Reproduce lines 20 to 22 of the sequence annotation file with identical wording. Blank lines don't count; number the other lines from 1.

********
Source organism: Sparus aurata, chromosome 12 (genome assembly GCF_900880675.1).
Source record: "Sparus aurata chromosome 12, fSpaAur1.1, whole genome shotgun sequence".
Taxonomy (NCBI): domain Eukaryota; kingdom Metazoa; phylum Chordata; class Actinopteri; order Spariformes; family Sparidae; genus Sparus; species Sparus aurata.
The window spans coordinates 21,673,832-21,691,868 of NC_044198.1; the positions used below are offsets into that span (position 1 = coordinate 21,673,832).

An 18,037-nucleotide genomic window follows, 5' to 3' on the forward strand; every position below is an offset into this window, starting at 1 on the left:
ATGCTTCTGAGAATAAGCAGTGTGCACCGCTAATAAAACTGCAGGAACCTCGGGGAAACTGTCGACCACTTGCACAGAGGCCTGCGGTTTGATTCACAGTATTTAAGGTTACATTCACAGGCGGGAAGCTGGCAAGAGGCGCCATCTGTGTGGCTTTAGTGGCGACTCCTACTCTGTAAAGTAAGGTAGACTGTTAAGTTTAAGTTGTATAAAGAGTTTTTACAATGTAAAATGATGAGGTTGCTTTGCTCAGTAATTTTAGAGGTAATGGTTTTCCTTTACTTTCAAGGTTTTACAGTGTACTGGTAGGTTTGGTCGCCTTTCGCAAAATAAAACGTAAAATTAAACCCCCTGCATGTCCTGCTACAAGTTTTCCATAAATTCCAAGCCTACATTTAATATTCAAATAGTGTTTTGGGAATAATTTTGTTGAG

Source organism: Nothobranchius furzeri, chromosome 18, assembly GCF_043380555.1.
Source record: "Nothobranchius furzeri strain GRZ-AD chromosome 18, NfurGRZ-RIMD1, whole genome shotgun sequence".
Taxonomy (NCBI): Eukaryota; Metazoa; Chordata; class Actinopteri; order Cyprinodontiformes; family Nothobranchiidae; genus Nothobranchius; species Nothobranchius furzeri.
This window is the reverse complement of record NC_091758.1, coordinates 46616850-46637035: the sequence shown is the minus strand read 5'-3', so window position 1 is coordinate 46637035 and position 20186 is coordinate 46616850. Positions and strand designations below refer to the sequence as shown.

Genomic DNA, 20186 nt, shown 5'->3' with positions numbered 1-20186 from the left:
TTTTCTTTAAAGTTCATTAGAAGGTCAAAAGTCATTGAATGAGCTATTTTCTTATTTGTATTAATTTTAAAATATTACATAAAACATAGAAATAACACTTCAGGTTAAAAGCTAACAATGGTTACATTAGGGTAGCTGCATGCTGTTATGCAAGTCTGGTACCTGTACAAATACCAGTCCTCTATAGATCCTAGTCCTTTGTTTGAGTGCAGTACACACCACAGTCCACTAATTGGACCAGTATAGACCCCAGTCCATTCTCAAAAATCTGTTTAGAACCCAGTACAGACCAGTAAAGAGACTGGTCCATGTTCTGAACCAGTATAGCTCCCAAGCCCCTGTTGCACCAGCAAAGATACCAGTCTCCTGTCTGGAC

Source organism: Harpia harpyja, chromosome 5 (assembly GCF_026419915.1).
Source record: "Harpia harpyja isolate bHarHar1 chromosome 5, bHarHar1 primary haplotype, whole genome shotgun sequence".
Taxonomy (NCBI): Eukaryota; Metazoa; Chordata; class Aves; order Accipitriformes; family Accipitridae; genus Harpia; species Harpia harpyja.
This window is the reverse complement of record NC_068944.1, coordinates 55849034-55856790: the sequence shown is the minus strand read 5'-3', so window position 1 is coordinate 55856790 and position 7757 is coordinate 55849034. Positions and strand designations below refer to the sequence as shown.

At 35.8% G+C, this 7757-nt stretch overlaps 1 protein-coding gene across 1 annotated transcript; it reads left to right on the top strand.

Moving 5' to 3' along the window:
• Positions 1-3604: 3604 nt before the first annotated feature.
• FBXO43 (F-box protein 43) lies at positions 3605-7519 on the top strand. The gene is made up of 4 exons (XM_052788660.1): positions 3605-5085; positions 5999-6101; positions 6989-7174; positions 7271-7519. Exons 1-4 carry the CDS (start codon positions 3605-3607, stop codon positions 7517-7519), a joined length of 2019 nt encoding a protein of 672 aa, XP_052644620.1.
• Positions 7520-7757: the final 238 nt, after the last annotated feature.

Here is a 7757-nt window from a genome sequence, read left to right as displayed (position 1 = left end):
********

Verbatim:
• FBXO43 (F-box protein 43) lies at positions 3605-7519 on the top strand. The gene is made up of 4 exons (XM_052788660.1): positions 3605-5085; positions 5999-6101; positions 6989-7174; positions 7271-7519. Exons 1-4 carry the CDS (start codon positions 3605-3607, stop codon positions 7517-7519), a joined length of 2019 nt encoding a protein of 672 aa, XP_052644620.1.
• Positions 7520-7757: the final 238 nt, after the last annotated feature.

Here is a 7757-nt window from a genome sequence, read left to right as displayed (position 1 = left end):